The Rock Art of Nevada, America

SLOAN CANYON - NATIONAL CONSERVATION AREA

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The Sloan Canyon Petroglyph Site is a National Register-listed property in the Sloan canyon National Conservation Area, Clark County. In 2006 the BLM had Nevada Rock Art Foundation document the site to gather data that would allow a condition assessment to be made. Nevada Rock Art Foundation's report was completed in the winter of 2007 and an overview of the project is provided here.
 
Background
 
Nevada Rock Art America USA
GENERAL OVERVIEW OF THE
SLOAN CANYON PETROGLYPH SITE
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The Sloan Canyon site is located in the northwestern McCullough Range, south of Las Vegas and Henderson. The site had previously been recorded by the Harry Reid Center for Environmental Sciences (HRC) in 1997/98 and by Far Western Anthropological Group in 2004. HRC's work focused on providing an inventory of the site's rock art and defined its spatial characteristics and established its boundaries. Their work was supplemented by Far Western’s investigations that identified other archaeological features at the site and noted additional rock art panels, extending the northern boundary of the site.
 
HRC identified some 318 rock art panels at the site, distributed throughout Sloan Canyon over approximately a mile. HRC divided the site into four sections (Lower Canyon, Middle Canyon, Upper Canyon, and Narrows). Each section was composed of varying numbers of loci. The greatest concentration of rock art panels was noted in the Middle Canyon and Narrows areas of the site, which are located midway through the canyon. Far Western supplemented this record with the identification of 14 additional rock art panels and 7 archaeological features. The results of these archaeological surveys indicate that the Sloan Canyon area has evidence of Middle Archaic, Late Archaic, Puebloan, and Late Prehistoric occupation, mainly connected with resource procurement and processing.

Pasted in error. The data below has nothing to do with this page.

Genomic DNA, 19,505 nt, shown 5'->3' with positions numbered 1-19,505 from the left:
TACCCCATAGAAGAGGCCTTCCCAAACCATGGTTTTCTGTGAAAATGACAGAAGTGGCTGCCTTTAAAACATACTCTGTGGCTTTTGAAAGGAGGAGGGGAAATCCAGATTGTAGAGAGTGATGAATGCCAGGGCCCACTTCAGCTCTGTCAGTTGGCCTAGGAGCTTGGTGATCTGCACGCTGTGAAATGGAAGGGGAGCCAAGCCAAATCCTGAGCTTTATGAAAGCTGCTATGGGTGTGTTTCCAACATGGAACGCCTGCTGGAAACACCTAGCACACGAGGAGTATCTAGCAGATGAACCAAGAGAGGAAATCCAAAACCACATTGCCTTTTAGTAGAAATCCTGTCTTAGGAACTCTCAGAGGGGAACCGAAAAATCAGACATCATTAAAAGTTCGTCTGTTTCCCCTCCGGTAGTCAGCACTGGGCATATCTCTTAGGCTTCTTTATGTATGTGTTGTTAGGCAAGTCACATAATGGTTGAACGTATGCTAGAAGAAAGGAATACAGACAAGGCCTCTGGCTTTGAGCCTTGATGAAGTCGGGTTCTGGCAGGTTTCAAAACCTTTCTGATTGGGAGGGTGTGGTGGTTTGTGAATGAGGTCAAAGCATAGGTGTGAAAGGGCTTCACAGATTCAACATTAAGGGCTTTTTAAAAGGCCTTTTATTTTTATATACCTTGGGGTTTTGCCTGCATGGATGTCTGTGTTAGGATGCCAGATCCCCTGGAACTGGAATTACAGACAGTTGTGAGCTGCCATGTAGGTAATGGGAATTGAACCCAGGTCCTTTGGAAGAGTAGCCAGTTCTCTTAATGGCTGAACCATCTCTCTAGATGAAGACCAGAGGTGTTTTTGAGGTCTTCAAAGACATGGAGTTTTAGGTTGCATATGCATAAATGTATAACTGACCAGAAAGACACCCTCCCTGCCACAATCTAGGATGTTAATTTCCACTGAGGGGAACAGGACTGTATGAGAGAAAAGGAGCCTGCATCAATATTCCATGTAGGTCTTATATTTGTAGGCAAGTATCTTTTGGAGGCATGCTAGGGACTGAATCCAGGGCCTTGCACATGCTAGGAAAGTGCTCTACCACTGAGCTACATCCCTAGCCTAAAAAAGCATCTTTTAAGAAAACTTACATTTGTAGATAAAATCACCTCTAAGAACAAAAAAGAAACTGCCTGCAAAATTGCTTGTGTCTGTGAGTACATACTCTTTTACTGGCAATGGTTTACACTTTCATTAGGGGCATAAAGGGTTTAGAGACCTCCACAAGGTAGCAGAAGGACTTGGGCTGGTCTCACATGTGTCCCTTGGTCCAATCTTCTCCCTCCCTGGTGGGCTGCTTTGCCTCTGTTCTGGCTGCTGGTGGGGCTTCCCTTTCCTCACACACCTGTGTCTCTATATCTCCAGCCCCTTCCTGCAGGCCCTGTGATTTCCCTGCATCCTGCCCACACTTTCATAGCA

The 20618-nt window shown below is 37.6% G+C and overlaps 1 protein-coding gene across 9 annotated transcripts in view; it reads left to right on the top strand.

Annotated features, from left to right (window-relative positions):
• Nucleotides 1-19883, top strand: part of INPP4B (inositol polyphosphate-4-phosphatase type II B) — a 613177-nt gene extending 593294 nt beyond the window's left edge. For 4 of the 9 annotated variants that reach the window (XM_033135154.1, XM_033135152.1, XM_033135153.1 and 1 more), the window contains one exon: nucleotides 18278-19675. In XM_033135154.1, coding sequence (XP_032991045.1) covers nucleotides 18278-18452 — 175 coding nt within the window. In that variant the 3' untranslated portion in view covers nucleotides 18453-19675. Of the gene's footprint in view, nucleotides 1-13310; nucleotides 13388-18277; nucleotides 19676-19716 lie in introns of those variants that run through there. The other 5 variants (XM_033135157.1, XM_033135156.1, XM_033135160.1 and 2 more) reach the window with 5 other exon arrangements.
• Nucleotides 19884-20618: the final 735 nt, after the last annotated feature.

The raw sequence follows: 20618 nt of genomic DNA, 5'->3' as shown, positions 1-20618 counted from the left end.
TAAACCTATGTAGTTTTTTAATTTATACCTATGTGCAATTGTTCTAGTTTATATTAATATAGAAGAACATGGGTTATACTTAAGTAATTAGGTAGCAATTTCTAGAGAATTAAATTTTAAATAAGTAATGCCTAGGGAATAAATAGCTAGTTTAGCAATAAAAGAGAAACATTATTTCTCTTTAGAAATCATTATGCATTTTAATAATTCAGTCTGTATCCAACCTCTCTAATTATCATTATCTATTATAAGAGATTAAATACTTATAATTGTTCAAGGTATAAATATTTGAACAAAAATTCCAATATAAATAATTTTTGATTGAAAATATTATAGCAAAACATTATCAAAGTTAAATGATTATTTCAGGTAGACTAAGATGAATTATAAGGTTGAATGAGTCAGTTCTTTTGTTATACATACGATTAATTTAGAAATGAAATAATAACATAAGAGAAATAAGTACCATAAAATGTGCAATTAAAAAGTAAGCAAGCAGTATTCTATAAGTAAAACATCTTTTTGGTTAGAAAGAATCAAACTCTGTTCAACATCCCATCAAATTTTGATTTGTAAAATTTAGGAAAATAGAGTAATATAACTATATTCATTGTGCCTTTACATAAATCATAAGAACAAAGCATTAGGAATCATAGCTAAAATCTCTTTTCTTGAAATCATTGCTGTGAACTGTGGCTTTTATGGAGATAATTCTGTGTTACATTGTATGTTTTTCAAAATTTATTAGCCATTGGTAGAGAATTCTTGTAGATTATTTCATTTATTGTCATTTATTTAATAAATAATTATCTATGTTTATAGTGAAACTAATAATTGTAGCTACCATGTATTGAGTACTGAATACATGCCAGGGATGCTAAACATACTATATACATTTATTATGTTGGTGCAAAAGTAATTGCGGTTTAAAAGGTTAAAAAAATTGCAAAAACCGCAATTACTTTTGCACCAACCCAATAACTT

Recording Sloan Canyon
 
The objectives of the Nevada Rock Art Foundation site recording conducted in spring 2006 were to produce accurate scale drawings, archival photo documentation, a GPS datalog, and IMACS records of all rock art panels at the Sloan Canyon site. In addition, public education in the form of training in rock art site documentation methods was provided to site stewards for the site. Where possible, all previously identified rock art panels were relocated in the field and assigned the designation given them by HRC. Panels that had not been previously identified were given a numeric designation. After relocating previously recorded panels, each locus underwent pedestrian survey to identify additional rock art panels and archaeological features. Each identified panel was then documented by: a scale line drawing; photography in digital and print formats; the preparation of an IMACS rock art attachment form; and its location mapped using a hand-held GPS device.
 
Nevada Rock Art America USA
NEVADA ROCK ART FOUNDATION VOLUNTEERS
WORKING AT SLOAN CANYON
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Nevada Rock Art America USA
NEVADA ROCK ART FOUNDATION VOLUNTEERS
WORKING AT SLOAN CANYON
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Style